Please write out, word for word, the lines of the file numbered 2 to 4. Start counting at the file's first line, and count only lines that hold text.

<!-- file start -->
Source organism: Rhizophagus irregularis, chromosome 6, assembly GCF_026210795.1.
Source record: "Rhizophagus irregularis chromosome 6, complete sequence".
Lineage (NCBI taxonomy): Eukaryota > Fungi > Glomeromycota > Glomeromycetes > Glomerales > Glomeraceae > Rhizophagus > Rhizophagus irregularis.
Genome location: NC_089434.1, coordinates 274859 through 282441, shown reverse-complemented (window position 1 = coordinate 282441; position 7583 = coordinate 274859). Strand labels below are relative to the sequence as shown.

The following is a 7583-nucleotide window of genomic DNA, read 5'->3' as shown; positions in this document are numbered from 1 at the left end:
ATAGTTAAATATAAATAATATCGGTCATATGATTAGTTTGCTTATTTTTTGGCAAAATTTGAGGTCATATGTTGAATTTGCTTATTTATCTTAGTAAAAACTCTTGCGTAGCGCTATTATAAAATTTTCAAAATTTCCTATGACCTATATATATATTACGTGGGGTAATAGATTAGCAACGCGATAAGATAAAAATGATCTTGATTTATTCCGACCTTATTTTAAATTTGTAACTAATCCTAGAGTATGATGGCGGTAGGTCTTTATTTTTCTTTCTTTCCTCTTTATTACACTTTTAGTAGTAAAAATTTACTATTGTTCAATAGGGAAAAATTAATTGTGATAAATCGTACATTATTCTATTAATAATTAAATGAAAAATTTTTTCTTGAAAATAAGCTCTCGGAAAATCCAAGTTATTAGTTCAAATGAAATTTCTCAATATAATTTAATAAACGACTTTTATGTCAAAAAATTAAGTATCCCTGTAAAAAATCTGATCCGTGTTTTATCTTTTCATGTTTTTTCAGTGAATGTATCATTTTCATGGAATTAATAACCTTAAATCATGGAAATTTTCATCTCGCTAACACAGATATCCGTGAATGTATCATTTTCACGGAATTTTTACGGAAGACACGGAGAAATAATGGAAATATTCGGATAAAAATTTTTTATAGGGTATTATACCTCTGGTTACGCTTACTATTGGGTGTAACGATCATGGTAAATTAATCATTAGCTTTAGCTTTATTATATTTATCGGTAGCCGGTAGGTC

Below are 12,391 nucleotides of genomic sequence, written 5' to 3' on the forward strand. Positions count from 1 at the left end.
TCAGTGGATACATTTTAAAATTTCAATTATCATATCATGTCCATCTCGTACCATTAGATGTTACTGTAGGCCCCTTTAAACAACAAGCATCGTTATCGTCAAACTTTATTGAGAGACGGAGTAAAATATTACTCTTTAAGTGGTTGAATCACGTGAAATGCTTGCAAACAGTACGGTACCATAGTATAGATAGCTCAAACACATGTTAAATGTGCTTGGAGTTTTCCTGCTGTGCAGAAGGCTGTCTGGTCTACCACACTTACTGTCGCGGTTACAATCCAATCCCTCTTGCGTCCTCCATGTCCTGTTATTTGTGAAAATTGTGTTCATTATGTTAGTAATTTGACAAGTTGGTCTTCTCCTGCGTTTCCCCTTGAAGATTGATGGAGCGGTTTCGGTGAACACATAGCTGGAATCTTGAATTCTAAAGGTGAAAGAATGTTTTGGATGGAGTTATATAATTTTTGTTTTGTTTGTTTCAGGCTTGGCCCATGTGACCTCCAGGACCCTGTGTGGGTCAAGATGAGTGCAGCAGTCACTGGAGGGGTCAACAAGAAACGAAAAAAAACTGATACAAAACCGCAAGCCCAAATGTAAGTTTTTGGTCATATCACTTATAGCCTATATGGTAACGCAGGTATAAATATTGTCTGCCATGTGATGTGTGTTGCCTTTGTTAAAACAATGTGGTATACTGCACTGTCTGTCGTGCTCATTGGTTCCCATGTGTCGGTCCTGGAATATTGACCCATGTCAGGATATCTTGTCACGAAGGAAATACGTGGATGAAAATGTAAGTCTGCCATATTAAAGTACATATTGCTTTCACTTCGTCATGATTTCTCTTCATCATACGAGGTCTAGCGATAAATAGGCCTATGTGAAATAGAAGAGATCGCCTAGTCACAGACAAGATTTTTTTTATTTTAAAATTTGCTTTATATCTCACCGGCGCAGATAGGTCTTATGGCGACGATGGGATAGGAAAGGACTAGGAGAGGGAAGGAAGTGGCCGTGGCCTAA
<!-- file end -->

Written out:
Source record: "Rhizophagus irregularis chromosome 6, complete sequence".
Lineage (NCBI taxonomy): Eukaryota > Fungi > Glomeromycota > Glomeromycetes > Glomerales > Glomeraceae > Rhizophagus > Rhizophagus irregularis.
Genome location: NC_089434.1, coordinates 274859 through 282441, shown reverse-complemented (window position 1 = coordinate 282441; position 7583 = coordinate 274859). Strand labels below are relative to the sequence as shown.